Conservatives: professionals (other than those who are progressive values-driven), higher paid workers, the self-employed, home owners, the elderly, the battlers.

Lib Dems: localists, professionals who are progressive values-driven, protest voters.

UKIP have put together a coalition built on very different lines, comprising those intellectually hostile to the EU, the socially conservative, those hostile to immigration, those in low paid work and protest voters. These cut across former party boundaries.

Labour is vulnerable to losing lower paid workers and some of the workless, while other parts of its coalition, such as those from ethnic minorities or progressive values-driven professionals, are most unlikely to be tempted to vote purple next year.  In some geographical areas, this barely affects the Labour vote.  We saw that Labour had a very good performance in London in May, reflecting the fact that Labour's vote here largely comes from the UKIP-resistant part of Labour's coalition.  Its vote similarly held up well in the Core Cities.   Because of the shape of their coalition, they are likely to lose little of their vote in university towns to the Kippers (helping to explain the short prices on Labour in Bristol West, Leeds North West and Cambridge).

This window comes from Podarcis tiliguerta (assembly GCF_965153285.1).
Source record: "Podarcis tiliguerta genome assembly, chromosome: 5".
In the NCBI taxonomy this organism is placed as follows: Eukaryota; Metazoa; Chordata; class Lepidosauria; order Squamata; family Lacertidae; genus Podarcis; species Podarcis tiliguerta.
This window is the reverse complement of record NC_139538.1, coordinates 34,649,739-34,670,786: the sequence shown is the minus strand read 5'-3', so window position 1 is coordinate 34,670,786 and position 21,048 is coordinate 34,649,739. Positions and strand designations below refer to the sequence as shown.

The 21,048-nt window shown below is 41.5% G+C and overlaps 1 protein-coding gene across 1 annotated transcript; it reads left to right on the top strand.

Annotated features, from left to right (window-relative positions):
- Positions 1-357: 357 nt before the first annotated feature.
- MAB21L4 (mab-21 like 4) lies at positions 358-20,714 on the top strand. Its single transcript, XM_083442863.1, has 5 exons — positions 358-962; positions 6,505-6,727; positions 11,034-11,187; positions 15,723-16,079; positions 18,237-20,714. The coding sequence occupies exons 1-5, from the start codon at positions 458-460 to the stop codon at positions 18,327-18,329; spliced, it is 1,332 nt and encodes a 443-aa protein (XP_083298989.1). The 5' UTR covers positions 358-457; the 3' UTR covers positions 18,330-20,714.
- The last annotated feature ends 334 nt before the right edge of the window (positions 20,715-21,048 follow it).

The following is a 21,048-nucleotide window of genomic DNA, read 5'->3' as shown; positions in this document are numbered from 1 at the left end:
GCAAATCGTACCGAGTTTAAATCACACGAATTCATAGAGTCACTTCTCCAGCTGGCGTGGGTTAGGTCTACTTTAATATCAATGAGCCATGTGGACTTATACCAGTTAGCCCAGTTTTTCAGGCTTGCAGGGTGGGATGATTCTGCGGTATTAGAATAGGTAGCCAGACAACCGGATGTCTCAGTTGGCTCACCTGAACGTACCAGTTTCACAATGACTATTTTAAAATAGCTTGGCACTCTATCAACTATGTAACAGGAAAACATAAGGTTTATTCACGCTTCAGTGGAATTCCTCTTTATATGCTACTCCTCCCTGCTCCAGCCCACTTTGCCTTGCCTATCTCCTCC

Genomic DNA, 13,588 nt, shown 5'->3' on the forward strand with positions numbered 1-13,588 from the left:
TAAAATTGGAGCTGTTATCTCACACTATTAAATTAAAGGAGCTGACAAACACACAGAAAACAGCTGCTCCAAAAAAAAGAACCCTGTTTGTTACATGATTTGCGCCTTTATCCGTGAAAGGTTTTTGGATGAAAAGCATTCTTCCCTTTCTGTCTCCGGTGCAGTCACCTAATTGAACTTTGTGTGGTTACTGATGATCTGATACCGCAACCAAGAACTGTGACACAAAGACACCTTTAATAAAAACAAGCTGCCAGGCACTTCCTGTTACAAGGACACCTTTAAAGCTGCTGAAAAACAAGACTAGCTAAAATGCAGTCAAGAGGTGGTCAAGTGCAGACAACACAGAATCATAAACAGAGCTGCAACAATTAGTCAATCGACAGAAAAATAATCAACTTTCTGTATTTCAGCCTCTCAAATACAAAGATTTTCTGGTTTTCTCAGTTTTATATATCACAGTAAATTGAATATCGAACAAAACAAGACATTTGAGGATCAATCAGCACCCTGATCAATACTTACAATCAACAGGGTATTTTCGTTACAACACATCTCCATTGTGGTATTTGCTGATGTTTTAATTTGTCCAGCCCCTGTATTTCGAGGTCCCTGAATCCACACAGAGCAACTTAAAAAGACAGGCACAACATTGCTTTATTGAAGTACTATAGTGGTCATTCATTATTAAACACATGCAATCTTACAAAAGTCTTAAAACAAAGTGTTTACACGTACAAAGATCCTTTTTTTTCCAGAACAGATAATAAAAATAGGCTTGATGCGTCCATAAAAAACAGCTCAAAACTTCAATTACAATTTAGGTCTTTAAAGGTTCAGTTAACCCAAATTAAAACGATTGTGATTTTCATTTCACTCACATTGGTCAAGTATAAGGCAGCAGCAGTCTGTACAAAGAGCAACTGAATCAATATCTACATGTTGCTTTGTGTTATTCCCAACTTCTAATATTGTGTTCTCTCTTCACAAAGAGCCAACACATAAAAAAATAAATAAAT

But in areas where Labour's vote is much more drawn from those in lower paid work, UKIP appear to have undermined Labour's efforts.  They lost control of both North East Lincolnshire and Thurrock. Labour also seem unclear how to identify the categories of voters that they have lost with any precision: in Swindon they won the popular vote but went backwards in seat count.  Labour is likely to lose disproportionately high shares of its coalition in less urban and less well-educated workforces.

If Labour have problems with UKIP, the Conservatives have bigger problems still.  UKIP has bitten a big chunk out of its battler vote - the lower paid workers who have philosophy of self-reliance and who have modest aspirations.  This is especially a problem in Essex and Kent for the blue team, but a problem everywhere for them.  Those intellectually hostile to the EU tend to be fewer in number and more evenly spread.

The Conservatives will also lose proportionately more of their vote in less urban and less well-educated workforces.  Some seats are going to be like a slow bicycle race in reverse, where the party that loses fewer voters to UKIP will take the seat.  In such seats, if in doubt then the assumption has to be that Labour will lose fewer voters than the Conservatives, simply because the Conservatives have been losing more voters to UKIP than Labour have.